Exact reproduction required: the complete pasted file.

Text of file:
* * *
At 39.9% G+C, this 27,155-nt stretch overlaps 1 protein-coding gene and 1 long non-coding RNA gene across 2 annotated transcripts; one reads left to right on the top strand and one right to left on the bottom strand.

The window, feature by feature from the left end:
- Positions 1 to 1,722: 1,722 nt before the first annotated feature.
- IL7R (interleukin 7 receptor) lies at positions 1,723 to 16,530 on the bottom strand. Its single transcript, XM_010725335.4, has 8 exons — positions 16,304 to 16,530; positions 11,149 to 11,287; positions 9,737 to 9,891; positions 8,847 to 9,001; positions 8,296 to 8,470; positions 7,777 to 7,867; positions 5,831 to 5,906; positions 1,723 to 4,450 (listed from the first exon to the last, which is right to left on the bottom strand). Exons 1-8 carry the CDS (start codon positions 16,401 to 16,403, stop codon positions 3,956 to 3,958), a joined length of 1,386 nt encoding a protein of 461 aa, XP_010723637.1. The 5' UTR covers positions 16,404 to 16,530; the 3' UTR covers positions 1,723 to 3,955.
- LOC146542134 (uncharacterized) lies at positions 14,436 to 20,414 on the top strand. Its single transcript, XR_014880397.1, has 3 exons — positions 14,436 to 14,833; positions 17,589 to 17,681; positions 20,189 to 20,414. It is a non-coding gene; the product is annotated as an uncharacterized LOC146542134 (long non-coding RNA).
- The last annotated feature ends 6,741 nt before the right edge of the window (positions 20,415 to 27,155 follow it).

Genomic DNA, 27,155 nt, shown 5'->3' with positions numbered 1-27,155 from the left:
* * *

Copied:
At 39.9% G+C, this 27,155-nt stretch overlaps 1 protein-coding gene and 1 long non-coding RNA gene across 2 annotated transcripts; one reads left to right on the top strand and one right to left on the bottom strand.

The window, feature by feature from the left end:
- Positions 1 to 1,722: 1,722 nt before the first annotated feature.
- IL7R (interleukin 7 receptor) lies at positions 1,723 to 16,530 on the bottom strand. Its single transcript, XM_010725335.4, has 8 exons — positions 16,304 to 16,530; positions 11,149 to 11,287; positions 9,737 to 9,891; positions 8,847 to 9,001; positions 8,296 to 8,470; positions 7,777 to 7,867; positions 5,831 to 5,906; positions 1,723 to 4,450 (listed from the first exon to the last, which is right to left on the bottom strand). Exons 1-8 carry the CDS (start codon positions 16,401 to 16,403, stop codon positions 3,956 to 3,958), a joined length of 1,386 nt encoding a protein of 461 aa, XP_010723637.1. The 5' UTR covers positions 16,404 to 16,530; the 3' UTR covers positions 1,723 to 3,955.
- LOC146542134 (uncharacterized) lies at positions 14,436 to 20,414 on the top strand. Its single transcript, XR_014880397.1, has 3 exons — positions 14,436 to 14,833; positions 17,589 to 17,681; positions 20,189 to 20,414. It is a non-coding gene; the product is annotated as an uncharacterized LOC146542134 (long non-coding RNA).
- The last annotated feature ends 6,741 nt before the right edge of the window (positions 20,415 to 27,155 follow it).

Genomic DNA, 27,155 nt, shown 5'->3' with positions numbered 1-27,155 from the left: